Southeast Asia 2008 (part V): Phnom Penh

Phnom Penh, Cambodia:

Royal Palace in Phnom Penh

Royal Palace in Phnom Penh

Our last stop within Cambodia was its capital, Phnom Penh. With about 1.5 million inhabitants, the city was the complete opposite to the little villages we visited in the neighbourhood of Battambang. But even within its boundaries contrasts are stark! On the one hand there are the magnificent palaces glittering in gold and silver – and on the other there are the haunting monuments reminding the visitor of the bloody history of the Khmer Rouge. The communists ruled Cambodia only for four years (1975-1979), but managed to kill around two million of their fellow countrymen! Places to learn about this time include the Tuol Sleng Museum. This former high school was used as a security prison by Pol Pot’s regime and witnessed the torture and death of thousands of victims. Many prisoners were brought to the nearby Killing Fields of Choeung Ek where approximately 17,000 people were executed and buried in mass graves!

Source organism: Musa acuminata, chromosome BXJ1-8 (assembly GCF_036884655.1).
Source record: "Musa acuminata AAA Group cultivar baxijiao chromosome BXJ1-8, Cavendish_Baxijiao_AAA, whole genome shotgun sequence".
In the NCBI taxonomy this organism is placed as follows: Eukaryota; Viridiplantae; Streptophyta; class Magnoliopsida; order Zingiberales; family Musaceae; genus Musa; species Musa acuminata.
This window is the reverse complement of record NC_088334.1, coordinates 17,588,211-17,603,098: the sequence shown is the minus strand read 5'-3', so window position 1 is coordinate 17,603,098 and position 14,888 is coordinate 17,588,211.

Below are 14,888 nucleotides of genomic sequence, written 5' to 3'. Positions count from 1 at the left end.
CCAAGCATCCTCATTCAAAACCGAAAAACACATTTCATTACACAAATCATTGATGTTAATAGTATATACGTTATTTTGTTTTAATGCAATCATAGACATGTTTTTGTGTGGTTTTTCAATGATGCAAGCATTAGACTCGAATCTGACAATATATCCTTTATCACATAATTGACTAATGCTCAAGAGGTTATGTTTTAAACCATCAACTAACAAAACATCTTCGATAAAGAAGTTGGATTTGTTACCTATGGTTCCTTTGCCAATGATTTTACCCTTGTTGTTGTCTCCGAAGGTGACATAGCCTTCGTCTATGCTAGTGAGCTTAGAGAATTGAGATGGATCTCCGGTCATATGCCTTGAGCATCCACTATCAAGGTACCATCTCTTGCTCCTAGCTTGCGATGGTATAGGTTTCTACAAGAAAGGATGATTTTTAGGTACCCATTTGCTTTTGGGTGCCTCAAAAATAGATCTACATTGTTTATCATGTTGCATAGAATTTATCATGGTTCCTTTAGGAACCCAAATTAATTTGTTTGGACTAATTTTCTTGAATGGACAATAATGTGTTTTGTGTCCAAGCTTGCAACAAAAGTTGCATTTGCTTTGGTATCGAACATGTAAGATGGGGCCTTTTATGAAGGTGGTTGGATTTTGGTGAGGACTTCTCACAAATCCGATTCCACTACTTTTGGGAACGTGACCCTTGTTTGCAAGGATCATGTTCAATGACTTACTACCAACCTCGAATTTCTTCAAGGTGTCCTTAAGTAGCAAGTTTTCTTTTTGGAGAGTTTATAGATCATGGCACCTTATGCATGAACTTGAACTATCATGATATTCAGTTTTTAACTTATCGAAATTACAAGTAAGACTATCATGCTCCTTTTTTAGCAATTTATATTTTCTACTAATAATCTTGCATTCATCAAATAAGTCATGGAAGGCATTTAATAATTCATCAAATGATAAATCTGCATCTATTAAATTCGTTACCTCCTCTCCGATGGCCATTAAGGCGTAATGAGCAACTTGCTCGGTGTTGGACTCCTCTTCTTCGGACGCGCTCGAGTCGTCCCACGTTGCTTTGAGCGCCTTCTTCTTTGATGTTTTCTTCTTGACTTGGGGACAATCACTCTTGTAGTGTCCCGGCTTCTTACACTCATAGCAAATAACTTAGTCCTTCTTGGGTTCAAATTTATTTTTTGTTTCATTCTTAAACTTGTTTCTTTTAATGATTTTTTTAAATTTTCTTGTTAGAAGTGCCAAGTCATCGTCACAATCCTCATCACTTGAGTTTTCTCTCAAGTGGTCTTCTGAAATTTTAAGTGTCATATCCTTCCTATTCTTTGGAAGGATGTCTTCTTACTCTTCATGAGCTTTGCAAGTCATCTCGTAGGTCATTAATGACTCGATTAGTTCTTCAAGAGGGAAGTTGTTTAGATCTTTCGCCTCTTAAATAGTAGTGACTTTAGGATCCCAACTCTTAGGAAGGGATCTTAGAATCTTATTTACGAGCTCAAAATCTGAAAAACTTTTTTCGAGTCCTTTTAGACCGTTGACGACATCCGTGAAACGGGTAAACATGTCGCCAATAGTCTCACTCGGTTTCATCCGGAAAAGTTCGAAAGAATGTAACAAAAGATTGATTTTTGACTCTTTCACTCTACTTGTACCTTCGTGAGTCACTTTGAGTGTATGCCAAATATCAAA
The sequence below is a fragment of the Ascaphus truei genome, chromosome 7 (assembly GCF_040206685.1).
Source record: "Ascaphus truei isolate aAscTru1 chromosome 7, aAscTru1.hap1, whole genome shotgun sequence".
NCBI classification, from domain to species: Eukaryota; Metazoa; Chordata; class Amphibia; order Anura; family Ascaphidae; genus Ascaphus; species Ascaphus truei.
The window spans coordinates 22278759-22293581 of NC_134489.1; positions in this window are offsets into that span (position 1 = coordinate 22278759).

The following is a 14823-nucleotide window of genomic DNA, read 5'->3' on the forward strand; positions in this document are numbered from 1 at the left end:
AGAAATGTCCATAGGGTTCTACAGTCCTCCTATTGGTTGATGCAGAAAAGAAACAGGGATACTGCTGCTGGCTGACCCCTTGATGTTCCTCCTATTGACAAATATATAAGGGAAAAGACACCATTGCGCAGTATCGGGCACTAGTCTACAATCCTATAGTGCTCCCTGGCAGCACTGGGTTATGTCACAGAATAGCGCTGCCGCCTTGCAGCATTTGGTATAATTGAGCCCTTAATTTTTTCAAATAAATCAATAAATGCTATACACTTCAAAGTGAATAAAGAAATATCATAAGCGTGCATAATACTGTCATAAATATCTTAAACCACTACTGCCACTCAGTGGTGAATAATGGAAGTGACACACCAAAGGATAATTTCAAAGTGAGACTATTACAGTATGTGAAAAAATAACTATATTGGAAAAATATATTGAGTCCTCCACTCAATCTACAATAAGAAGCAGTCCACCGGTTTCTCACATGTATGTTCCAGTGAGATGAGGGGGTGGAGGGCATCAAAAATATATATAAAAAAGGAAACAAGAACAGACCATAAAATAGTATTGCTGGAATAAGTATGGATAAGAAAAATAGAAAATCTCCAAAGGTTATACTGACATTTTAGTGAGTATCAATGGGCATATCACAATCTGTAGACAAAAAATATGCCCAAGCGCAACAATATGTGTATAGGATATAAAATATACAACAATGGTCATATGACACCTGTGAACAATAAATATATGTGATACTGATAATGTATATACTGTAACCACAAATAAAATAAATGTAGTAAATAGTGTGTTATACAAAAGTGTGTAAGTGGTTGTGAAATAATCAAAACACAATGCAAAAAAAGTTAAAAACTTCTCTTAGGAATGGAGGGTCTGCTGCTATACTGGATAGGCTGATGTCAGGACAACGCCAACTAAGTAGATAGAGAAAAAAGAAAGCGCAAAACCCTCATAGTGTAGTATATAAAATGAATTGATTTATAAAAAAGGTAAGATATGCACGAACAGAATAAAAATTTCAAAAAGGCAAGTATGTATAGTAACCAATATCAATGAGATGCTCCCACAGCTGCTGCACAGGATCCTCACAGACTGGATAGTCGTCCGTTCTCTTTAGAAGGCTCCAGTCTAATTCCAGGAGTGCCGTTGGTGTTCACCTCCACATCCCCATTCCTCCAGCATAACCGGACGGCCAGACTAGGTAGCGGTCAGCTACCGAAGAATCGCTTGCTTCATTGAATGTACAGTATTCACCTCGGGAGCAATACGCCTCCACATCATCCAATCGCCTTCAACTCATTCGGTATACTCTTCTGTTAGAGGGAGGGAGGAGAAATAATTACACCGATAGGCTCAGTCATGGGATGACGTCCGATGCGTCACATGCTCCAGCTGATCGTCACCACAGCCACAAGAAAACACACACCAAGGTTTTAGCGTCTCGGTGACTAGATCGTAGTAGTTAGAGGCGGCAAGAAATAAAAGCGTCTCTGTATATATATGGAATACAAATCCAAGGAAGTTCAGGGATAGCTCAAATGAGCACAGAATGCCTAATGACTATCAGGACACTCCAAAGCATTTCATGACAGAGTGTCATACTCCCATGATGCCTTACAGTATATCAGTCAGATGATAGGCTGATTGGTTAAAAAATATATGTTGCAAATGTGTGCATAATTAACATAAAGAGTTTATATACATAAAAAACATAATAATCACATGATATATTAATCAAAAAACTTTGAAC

In contrast, a visit to the splendid Royal Palace is much more enjoyable! Especially the famous Silver Pagoda inside the palace grounds is worth a visit as it enshrines several exquisite Buddha statues. Other sights within Phnom Penh include the National Museum with its collection of ancient sculptures, Wat Phnom on the city’s highest point, and the lively Central Market. In any case, it is already an adventure to just stroll down the streets of this city spread along the shores of the mighty Mekong River.

Our original plan was to head north and travel through Laos towards northern Thailand. However, time flew by and hence we decided to backtrack and reach our next destination via Bangkok.

6 responses to “Southeast Asia 2008 (part V): Phnom Penh

  1. Pingback: Southeast Asia 2008 (part IV) | wild life·

  2. Pingback: Southeast Asia 2008 (part VI) | wild life·

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